Since you wouldn't want comic book heroes to age like their readers, but instead appeal to a new generation of young readers, most comic books use what is a called a Floating Timeline, in which the characters are always the same age:
Any dates given within the comic are not relative to the publishing date of the comic (i.e. "10 years ago" means "10 years before you read this"). This device enables publishing companies to continue to use their characters for as long as they wish without changing them significantly.
This, of course, means that character histories fluctuate over time:
in 1960s comics by Marvel Comics, the character the Thing states he fought in World War II. However, in comics in the 2000s (decade), the Thing states that the idea of him fighting in World War II is ridiculous, as he would have to be much older.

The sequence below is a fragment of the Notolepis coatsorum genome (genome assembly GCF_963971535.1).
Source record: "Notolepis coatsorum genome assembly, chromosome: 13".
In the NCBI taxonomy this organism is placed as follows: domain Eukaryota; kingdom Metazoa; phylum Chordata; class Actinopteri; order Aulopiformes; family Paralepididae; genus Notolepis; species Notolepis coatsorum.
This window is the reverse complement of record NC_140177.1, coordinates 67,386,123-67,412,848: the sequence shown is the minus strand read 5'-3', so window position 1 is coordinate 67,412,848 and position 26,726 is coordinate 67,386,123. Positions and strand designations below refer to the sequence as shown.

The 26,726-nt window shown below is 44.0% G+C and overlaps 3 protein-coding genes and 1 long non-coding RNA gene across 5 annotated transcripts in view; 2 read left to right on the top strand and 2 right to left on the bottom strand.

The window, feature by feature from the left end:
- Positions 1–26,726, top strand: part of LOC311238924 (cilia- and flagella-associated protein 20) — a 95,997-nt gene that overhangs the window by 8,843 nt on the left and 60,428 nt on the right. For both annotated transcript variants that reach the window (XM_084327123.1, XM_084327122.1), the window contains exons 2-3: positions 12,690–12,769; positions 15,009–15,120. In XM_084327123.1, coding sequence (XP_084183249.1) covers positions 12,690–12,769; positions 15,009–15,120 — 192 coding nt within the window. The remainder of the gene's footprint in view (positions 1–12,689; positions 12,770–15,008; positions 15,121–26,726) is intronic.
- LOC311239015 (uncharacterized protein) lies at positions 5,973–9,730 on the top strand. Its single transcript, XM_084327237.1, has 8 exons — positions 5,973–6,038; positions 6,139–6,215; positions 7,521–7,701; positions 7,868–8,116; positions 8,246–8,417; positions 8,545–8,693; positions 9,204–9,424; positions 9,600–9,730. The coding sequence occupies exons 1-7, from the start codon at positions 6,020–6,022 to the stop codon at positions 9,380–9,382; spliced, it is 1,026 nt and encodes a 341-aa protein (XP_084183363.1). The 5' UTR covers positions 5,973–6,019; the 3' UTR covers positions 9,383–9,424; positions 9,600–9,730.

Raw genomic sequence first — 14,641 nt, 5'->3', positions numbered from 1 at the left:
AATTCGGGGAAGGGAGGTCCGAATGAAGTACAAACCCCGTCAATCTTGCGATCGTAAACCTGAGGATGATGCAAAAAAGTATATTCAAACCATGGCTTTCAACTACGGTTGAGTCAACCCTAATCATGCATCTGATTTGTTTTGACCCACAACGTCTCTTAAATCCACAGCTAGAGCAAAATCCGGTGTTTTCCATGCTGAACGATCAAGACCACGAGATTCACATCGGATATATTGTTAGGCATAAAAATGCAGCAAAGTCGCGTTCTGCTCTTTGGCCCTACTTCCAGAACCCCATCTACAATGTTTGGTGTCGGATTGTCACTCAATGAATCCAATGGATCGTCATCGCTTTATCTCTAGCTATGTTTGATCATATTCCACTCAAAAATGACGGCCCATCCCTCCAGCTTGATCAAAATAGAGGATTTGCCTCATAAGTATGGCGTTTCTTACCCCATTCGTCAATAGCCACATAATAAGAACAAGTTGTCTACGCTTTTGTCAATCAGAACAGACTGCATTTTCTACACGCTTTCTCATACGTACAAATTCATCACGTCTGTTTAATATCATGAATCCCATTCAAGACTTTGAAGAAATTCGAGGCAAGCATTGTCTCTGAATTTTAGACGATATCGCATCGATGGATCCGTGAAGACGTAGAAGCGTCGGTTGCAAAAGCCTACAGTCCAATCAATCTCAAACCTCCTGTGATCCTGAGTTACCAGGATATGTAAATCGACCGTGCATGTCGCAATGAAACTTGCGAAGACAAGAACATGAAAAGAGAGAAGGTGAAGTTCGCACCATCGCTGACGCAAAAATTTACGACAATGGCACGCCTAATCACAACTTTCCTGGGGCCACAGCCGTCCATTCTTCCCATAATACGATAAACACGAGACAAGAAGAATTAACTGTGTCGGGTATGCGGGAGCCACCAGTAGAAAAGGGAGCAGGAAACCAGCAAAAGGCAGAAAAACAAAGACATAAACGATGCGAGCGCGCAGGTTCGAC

Batman's origin often shows his parents murdered in 1930s or 1940s fashions, while the adult Bruce Wayne clearly lives in the present (this is shown in fashion and technology). In The Return of Bruce Wayne #5, Batman travels in time to shortly after his parents were murdered. The 1930s-style clothes and cars are explained by a character who informs him that "retro is big this year," keeping the iconic image but being vague about the actual year.
Of course, sometimes you want to show the heroes aging. In Batman Beyond, set in futuristic Gotham, Bruce Wayne is an aging retired Batman, mentoring the younger generation. However, this isn't a case of Batman aging, as much as a different continuity that starts with an elderly Batman.